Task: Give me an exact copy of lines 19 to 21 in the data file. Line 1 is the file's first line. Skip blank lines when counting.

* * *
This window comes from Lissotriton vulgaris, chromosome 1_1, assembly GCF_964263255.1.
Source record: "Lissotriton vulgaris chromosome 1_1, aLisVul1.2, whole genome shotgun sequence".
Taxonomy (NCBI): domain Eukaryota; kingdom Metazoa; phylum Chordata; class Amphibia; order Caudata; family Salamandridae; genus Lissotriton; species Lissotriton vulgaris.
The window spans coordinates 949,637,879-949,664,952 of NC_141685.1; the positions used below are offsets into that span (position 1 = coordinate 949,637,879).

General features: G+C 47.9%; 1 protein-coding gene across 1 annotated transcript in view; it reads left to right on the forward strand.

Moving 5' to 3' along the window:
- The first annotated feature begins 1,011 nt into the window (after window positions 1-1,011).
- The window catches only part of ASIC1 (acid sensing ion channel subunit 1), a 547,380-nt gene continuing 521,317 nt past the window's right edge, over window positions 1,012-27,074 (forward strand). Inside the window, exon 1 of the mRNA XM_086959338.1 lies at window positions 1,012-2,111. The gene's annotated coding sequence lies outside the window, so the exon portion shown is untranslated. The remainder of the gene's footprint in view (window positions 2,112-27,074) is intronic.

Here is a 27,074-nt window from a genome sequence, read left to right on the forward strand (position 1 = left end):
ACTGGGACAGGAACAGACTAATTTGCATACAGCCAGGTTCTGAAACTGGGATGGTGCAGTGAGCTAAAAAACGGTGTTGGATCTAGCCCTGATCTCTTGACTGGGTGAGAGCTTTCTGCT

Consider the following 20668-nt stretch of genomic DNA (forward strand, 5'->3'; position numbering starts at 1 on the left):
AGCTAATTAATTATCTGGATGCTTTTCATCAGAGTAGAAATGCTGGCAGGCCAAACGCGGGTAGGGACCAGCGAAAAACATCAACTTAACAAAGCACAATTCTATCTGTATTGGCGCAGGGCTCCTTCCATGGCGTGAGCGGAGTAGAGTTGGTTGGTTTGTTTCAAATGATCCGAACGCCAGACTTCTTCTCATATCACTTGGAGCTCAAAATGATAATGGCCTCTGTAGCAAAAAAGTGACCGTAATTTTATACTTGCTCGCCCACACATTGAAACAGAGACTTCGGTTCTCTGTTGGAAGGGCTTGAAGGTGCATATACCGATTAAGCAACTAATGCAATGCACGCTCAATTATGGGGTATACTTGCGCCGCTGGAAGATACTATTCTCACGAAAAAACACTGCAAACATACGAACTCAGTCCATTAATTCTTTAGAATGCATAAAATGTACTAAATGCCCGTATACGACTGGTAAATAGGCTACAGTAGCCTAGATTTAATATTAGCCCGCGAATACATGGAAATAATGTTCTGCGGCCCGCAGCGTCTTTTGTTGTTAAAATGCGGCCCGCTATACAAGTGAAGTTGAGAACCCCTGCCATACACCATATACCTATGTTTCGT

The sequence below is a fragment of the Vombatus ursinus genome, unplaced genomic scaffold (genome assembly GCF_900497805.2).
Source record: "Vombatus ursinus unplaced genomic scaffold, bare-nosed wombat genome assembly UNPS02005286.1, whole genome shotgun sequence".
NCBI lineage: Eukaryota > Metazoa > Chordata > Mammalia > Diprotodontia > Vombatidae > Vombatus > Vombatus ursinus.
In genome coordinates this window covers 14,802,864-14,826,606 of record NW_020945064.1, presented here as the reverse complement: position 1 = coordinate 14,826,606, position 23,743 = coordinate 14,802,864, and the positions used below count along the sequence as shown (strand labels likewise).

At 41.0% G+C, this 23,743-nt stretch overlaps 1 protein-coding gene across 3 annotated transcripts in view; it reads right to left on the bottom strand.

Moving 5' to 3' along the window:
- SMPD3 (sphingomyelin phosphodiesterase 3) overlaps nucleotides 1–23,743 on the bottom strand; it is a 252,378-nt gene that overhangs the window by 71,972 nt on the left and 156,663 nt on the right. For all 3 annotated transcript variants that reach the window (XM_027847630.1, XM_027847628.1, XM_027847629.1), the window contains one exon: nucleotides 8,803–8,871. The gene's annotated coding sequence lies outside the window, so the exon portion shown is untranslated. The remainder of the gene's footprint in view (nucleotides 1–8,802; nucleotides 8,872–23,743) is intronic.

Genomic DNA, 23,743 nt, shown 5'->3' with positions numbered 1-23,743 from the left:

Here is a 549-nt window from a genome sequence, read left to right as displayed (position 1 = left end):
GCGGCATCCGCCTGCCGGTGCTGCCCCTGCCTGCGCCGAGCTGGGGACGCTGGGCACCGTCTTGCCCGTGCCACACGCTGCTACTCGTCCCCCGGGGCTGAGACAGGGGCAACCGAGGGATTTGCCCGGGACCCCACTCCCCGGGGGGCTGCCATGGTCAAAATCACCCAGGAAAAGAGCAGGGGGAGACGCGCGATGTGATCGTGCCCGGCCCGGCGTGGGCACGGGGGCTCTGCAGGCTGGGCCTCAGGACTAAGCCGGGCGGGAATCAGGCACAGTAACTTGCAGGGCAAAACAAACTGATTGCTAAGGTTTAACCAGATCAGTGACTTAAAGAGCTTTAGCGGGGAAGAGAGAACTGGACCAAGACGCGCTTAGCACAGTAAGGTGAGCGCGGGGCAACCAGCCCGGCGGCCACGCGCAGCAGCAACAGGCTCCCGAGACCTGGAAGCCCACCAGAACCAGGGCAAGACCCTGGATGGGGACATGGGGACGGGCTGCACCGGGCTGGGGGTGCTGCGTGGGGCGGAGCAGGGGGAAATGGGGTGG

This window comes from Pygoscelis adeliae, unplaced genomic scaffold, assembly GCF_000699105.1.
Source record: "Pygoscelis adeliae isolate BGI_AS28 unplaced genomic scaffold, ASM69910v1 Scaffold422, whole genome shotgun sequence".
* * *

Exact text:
- SMPD3 (sphingomyelin phosphodiesterase 3) overlaps nucleotides 1–23,743 on the bottom strand; it is a 252,378-nt gene that overhangs the window by 71,972 nt on the left and 156,663 nt on the right. For all 3 annotated transcript variants that reach the window (XM_027847630.1, XM_027847628.1, XM_027847629.1), the window contains one exon: nucleotides 8,803–8,871. The gene's annotated coding sequence lies outside the window, so the exon portion shown is untranslated. The remainder of the gene's footprint in view (nucleotides 1–8,802; nucleotides 8,872–23,743) is intronic.

Genomic DNA, 23,743 nt, shown 5'->3' with positions numbered 1-23,743 from the left:

Here is a 549-nt window from a genome sequence, read left to right as displayed (position 1 = left end):